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Too much hay


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“What they are doing is making themselves dysfunctional by taking all this data.”

—William Binney, former senior NSA official talking about his previous agency

I was fortunate many years ago to visit Trinity College in Dublin with my children and see The Book of Kells. My wife is a talented artist who has drawn many detailed pictures, but this book (actually four volumes of which you can only see one page at a time under glass) is fantastic and otherworldly! Even my children, young at the time, were blown away. I was dumbfounded at how someone from approximately 800 AD could draw so precisely and beautifully in vivid color. The detail was completely overwhelming.

A client recently sent a financial plan to several of us for feedback. It was a beautiful piece of work with many tabs. Data from numerous sources were rolled up to an extremely detailed forecast. Though not hand-drawn by monks in Ireland, it was as detailed as The Book of Kells. The management team had obviously spent hundreds of accumulated hours on it. Unfortunately, there was so much detail that it obscured the big picture.

What businesses can do with “big data” is absolutely fascinating. In my previous life as an executive, our inability to measure advertising effectiveness always frustrated me. In today’s world, targeted marketing with a measurable ROI is entirely achievable. Datalogix is a Colorado company that is a great example of this.


Applying analytical tools to extremely large datasets to reach a conclusion (or at least a supposition!) is no longer “Star Trekkie.” Consumer behavior lends itself quite well to these techniques. Isolating the relevant factors and processing power are the keys to success.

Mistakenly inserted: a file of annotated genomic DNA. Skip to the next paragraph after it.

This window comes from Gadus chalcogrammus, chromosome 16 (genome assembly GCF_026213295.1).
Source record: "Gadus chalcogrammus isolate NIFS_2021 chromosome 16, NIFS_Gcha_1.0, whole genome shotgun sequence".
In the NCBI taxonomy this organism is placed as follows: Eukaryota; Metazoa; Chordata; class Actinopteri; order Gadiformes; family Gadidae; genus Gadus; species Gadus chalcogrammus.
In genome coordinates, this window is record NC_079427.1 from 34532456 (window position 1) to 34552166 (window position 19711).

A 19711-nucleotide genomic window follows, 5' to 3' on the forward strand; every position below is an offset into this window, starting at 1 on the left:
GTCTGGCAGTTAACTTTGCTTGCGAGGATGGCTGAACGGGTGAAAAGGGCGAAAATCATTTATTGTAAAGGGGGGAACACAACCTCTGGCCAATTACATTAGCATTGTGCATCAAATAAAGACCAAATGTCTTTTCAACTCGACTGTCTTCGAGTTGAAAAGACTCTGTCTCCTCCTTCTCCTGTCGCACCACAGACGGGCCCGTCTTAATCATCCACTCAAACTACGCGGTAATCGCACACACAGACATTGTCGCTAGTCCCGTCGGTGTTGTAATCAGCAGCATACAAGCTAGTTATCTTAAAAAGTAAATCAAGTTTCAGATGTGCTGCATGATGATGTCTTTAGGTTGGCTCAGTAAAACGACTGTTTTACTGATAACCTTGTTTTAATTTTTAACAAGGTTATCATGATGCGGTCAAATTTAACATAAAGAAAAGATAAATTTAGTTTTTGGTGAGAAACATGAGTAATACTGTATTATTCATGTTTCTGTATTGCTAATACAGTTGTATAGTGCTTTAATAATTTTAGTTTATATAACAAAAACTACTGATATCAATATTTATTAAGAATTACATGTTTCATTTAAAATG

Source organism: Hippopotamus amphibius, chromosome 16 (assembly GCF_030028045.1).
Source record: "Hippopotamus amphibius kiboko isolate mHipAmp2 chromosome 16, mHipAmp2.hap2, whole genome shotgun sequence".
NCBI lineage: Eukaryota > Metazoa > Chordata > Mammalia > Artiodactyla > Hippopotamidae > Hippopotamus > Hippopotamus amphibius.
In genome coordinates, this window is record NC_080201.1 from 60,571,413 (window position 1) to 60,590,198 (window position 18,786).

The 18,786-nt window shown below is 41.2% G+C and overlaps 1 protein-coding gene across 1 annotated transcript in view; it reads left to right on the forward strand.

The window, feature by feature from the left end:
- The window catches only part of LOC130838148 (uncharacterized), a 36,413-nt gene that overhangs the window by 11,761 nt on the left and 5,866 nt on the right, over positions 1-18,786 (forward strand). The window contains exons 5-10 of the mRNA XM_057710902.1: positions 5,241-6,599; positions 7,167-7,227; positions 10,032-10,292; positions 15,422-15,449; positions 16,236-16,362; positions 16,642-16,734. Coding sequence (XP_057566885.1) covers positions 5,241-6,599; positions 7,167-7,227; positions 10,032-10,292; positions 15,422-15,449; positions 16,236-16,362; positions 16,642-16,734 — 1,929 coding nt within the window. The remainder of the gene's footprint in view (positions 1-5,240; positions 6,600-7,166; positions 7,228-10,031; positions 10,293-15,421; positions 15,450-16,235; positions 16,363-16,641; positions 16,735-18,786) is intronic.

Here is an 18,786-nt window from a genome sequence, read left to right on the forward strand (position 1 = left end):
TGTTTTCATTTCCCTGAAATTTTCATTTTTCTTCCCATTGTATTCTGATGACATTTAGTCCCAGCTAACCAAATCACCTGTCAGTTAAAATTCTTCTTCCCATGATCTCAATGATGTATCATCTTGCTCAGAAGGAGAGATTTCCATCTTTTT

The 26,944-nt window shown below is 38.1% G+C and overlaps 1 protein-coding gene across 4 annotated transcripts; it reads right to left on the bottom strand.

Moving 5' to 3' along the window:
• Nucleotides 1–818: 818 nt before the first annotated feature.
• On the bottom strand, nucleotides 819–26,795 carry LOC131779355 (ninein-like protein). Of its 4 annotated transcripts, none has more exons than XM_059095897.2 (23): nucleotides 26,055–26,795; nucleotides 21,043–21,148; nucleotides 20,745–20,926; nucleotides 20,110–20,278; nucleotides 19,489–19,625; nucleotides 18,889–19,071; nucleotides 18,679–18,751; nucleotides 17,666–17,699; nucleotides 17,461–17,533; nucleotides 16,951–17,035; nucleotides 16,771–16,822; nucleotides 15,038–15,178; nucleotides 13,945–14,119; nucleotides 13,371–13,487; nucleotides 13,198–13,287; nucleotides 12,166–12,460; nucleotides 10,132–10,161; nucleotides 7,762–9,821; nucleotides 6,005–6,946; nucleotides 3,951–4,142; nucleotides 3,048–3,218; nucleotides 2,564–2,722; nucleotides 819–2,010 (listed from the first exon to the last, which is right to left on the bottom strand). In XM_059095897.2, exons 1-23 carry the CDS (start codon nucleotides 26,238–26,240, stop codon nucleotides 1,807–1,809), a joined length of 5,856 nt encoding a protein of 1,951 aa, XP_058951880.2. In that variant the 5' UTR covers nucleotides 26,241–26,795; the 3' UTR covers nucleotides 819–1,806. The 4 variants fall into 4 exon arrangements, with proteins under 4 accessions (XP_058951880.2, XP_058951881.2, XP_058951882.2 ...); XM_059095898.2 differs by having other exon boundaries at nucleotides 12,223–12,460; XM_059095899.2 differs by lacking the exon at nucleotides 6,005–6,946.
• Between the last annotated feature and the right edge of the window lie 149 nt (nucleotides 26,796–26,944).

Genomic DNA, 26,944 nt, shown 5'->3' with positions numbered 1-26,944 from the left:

Leaders who look at large amounts of data to help them guide their company must be careful. Some data is irrelevant. Some data is interesting but is not predictive. Some data is predictive but only on Tuesdays in Omaha.


I’m not remotely qualified as a biblical scholar, but I once tried to read the Bible from cover to cover as a teenager. (As I recall, I didn’t finish. I needed more pictures.) If you took lessons from a particular passage out of context, you might behave more like a Klingon warrior than a good Christian. There is lots of “data” in there. Even that august document has to be synthesized for many of us with a top 10 list of commandments.

Leaders must ascertain what’s most important in their business and learn to synthesize the data to seek understanding and then take action rather than get mired in the detail. When searching for the needle in a haystack, you ultimately have to reduce the amount of hay.

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Todd Ordal

Todd Ordal is president of Applied Strategy®. Todd helps CEOs achieve better financial results, become more effective leaders and sleep easier at night. He is a former CEO and has led teams as large as 7,000. Todd is the author of Never Kick a Cow Chip On A Hot Day: Real Lessons for Real CEOs and Those Who Want To Be (Morgan James Publishing, 2016). Connect with Todd on LinkedIn, Twitter, call 303-527-0417 or email todd@toddordal.com.

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